Standard kit is good across the range. In its most basic form, the car gets the aforementioned Direct-Steer system which comes in handy when you need to negotiate a sharp turn, as well as remote central locking, daytime running lights, cruise control and a trip computer.
The Prime model adds 15” alloys, but strangely comes with a darker interior. However, the black leather seats and black upholstery are smart, while a panoramic sunroof brightens things up a bit. The Prime Sport model comes with 16” alloys, a chrome tailpipe and a sports steering wheel, while the Brabus ForFour gets 17” alloys, lowered sports suspension and twin exhausts.
In terms of safety, the car scored 5 out of 5 in its Euro NCAP test, with child protection rated at 77% and adult occupant protection rated at 78%.
Prices for the new car start out from around £11,600 and rise to £15,800. If you prefer to lease and would like more information on our Smart ForFour Hatchback lease deals, you can check out our page here.
In terms of running costs, it should come as little surprise to read that this dinky city car works its way neatly into your budget. All models are free from road tax, which means you’re getting a car that’s cheap to run, and also good for the environment.
The reason for such low emissions across the board are down to small engines, but also some new technology that brings the engines optimal operating temperature up as quickly as possible. Smart.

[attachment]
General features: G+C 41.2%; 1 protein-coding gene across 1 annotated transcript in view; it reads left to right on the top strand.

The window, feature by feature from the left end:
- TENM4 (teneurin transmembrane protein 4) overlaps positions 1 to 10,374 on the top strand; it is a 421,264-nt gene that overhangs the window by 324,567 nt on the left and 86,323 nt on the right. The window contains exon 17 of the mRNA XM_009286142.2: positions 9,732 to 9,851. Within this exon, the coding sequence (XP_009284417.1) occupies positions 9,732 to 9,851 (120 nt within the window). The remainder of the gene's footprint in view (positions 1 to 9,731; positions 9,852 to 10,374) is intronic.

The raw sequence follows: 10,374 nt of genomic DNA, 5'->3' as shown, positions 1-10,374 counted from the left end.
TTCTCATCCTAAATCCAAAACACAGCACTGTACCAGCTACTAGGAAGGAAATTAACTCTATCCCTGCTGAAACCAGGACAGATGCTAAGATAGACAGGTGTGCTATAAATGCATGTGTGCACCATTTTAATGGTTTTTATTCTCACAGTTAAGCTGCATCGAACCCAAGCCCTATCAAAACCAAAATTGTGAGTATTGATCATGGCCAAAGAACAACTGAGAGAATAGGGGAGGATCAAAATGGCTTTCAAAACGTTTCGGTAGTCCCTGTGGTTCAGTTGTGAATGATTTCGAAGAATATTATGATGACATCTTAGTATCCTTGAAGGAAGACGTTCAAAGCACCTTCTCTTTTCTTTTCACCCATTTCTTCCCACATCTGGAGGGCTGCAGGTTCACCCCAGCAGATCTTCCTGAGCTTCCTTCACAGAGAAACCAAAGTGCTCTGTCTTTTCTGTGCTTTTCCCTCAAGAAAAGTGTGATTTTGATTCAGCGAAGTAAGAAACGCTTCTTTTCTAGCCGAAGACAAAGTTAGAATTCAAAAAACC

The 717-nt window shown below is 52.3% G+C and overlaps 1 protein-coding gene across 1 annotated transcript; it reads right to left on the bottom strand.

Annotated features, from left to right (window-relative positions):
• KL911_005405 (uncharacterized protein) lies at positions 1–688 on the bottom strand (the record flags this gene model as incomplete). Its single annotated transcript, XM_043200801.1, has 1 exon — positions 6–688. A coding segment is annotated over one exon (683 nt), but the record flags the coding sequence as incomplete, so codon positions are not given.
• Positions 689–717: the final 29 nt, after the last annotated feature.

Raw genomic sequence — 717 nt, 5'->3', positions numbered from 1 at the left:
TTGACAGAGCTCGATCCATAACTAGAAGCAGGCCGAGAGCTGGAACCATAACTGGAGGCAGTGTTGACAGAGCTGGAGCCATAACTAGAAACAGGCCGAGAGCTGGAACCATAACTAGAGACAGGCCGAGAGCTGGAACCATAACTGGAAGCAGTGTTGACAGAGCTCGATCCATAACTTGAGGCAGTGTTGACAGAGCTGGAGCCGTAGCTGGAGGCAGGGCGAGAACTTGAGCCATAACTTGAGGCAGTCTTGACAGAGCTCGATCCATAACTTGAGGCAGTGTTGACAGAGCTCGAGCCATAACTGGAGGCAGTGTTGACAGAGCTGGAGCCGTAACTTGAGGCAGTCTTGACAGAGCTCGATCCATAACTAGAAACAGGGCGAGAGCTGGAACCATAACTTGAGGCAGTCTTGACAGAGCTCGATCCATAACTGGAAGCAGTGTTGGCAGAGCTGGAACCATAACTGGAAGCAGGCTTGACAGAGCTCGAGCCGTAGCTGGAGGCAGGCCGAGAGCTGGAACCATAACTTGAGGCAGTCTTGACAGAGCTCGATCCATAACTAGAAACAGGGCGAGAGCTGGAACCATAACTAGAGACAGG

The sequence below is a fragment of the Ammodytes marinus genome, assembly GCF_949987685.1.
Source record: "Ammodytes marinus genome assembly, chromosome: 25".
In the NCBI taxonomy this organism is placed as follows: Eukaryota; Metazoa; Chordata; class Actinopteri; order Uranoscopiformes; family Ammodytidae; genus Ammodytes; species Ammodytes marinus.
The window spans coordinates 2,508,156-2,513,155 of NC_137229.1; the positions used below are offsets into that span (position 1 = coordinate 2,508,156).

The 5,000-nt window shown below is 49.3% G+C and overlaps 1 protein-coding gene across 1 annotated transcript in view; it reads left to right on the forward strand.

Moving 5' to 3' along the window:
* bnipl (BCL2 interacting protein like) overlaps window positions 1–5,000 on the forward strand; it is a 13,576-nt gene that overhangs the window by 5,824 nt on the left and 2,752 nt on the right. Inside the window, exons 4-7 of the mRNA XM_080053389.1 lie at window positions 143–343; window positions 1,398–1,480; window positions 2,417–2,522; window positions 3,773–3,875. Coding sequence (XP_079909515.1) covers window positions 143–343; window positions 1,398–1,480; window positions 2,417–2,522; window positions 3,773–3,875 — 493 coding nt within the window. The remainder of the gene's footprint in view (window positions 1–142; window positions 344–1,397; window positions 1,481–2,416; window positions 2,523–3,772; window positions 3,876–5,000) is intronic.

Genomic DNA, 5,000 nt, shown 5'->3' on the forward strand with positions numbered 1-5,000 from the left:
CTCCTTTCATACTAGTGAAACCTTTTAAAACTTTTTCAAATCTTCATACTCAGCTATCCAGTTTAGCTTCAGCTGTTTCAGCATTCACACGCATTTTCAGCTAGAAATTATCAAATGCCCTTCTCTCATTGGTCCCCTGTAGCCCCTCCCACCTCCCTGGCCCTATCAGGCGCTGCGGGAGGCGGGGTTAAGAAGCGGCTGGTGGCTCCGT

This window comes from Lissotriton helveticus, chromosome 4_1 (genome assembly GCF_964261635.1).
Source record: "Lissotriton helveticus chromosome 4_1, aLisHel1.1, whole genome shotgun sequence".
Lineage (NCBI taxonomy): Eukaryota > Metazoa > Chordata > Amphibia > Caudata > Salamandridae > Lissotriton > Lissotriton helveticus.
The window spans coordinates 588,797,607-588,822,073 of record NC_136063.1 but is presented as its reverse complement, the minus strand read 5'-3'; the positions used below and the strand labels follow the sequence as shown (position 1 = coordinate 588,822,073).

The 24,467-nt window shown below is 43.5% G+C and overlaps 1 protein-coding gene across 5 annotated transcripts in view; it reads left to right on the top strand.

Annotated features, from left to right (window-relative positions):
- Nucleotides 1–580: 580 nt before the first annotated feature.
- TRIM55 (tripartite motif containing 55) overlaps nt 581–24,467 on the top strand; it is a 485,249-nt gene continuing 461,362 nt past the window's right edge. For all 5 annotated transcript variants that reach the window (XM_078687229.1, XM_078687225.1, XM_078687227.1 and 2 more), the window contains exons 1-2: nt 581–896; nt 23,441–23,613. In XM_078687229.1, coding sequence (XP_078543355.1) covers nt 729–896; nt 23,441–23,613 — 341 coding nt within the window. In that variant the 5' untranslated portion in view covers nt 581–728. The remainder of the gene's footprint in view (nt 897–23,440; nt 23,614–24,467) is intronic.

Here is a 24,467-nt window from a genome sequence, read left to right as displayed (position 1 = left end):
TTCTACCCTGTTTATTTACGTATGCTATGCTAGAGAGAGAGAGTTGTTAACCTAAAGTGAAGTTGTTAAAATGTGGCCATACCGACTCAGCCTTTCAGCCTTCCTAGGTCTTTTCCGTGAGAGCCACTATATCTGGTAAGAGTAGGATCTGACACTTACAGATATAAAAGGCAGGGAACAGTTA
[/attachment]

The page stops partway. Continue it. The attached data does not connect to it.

The cheapest engine to keep on the road is the 89bhp variant, which can achieve fuel economy returns of 67.3mpg. That’s enough to put a smile on your face, and the 1.0-litre 70bhp variant offers the same returns. A manual 0.9-litre engine, meanwhile, is good for 65.7mpg.
Ideal In The City
It bobs through the city with a smile on its face, it’s easy to park, and it can negotiate the kind of tight turns that would terrify a large saloon.
Cheap To Run
Super cheap to run and all models are free from road tax.
You can customise it until you get the look that reflects your personality.
Compared to rivals, the Smart ForFour is highly priced.
Not Ideal For Longer Journeys
Planning a road trip anytime soon? This might not be the ideal partner.
Let’s see how the car measures up against its rivals in the comparison section of our 2017 Smart ForFour Hatchback review.
The Fiat 500 Hatchback is a retro throwback to the 1950’s. It’s unashamedly cute and cuddly, but has it got substance?
Like the Smart ForFour, the 500’s natural habitat is the city. Here, it can show off its trendy good-looks, as well as perform nifty manoeuvres for you in the tightest of areas. Its small size is an obvious advantage when it comes to skipping through traffic and parking, while big windows also ensure good visibility.
The suspension setup is a bit firm, but not enough to be a deal breaker, and there is lots of grip on offer.
In terms of the engines, our favourite is a TwinAir two-pot petrol engine that comes with a turbo. It emits a loveable trill that lets you know you’re making decent progress, and it’s got enough power in its tank to sprint from a standstill to 62mph in 10 seconds.
There is also the option of a 1.2-litre petrol engine, but it’s a lot less entertaining. It’s sluggish too, and does 0-62 in 13.0 seconds, which is enough to send you back to sleep as you start the morning commute.
A 1.3-litre MultiJet diesel rounds off the range. It develops up to 94bhp, and can get you from a rest to 62mph in 10.7 seconds before maxing out at 112mph. This engine is the cheapest to run in the range, and can achieve fuel economy returns of 83.1mpg. But it’s an expensive model to buy outright and may not be worth it unless you’re a high mileage driver.
The 1.2-litre petrol engine has an Eco version, which is good for returns of 65.7mpg. It’s also free from road tax.